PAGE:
Bouncing articles from the Physics Education archive
In 1940, an engineer at the British Post Office proposed the idea of using reflections from the Moon, so-called Moonbounce, in radio communication. Subsequently, anecdotal reports emerged from radio operators that it was indeed possible to send signals in this way. The first documented lunar reflection came in 1946 from the US Signal Corps as part of Project Diana. The experimental setup had an interesting quirk because the capacitors available at the time were too leaky to retain charge over an extended period. In order to amplify the detected signal, the voltage pulse received was used to hydrolyse water and the volume of resultant gas measured to analyse the reflection. Project Diana led to the establishment of a Moonbounce link between the naval base at Pearl Harbour and the naval headquarters in Washington DC.
The bouncing wedding ring
You are likely to have heard Charlie Duke’s voice, speaking as Mission Control to the first astronauts on the Moon. After a nervous landing, Duke radioed: “Roger, Twank... Tranquillity, we copy you on the ground. You got a bunch of guys about to turn blue. We’re breathing again. Thanks a lot!” Duke travelled into space himself on Apollo 16. On the second day of the mission, the pilot of the command module, Ken Mattingly, lost his wedding ring and the crew searched for the precious object but couldn’t find it. A week later during a spacewalk, Duke saw the ring fly past Mattingly, heading into space. He tried to catch it but missed. As Duke called out, Mattingly turned his head and the ring bounced off his helmet back towards Duke who caught it.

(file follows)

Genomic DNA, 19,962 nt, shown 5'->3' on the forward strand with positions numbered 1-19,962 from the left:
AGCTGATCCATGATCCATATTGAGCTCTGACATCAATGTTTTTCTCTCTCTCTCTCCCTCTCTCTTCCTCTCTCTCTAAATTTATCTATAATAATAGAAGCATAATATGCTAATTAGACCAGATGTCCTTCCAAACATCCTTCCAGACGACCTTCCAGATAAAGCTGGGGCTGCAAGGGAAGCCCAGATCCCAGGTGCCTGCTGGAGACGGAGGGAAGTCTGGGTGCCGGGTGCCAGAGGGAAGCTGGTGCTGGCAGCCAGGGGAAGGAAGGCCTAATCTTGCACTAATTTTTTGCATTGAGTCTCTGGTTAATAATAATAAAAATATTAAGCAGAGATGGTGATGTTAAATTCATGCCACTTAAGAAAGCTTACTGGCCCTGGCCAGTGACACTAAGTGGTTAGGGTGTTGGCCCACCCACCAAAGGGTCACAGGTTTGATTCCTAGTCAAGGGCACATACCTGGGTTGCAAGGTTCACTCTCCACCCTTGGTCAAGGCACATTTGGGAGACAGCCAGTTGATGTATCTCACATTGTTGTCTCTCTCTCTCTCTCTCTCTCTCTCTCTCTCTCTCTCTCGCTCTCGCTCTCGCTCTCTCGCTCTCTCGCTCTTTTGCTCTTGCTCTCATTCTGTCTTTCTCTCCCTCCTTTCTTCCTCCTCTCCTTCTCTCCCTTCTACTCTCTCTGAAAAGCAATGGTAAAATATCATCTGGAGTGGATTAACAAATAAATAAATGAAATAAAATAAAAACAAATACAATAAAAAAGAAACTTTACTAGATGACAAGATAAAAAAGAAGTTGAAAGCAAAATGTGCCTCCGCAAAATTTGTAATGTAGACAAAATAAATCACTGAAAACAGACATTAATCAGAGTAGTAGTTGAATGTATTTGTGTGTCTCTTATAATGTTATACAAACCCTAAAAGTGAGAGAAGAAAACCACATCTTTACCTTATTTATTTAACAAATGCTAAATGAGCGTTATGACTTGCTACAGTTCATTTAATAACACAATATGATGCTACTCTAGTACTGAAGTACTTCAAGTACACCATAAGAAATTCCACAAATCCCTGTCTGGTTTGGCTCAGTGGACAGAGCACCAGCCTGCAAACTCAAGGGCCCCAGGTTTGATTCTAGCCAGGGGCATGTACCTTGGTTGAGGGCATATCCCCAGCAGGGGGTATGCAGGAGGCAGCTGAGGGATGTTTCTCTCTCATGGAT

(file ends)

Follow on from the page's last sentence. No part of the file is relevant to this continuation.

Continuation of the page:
The first reliably documented extra-terrestrial object to injure a human is the Sylacauga meteorite, a piece of rock the size of a grapefruit. In 1954, the 5.5 kg meteorite broke through the roof of a farmhouse in Alabama, bounced off a large wooden radio and struck Anne Hodges, who was napping on a nearby sofa. Hodges was badly bruised but otherwise unhurt by the collision.
Cranberries are sometimes called ‘bounceberries’ because their ripeness is measured through their bounciness. The berries are forced to bounce over 10-18 cm high barriers and those that can’t bounce over these walls are deemed too soft and unsuitable for sale. Researchers have dropped peaches from small heights (0.5 and 1 cm) to determine their ripeness, plotting force vs. time graphs. The firmest peaches had coefficients of restitution approaching 0.60 (meaning they would bounce back at over half the speed they hit the ground at); the ripest peaches had a coefficient of restitution of only 0.32.
These stories were collected by Richard Brock, lecturer at King’s College London and former physics teacher. Follow him on Twitter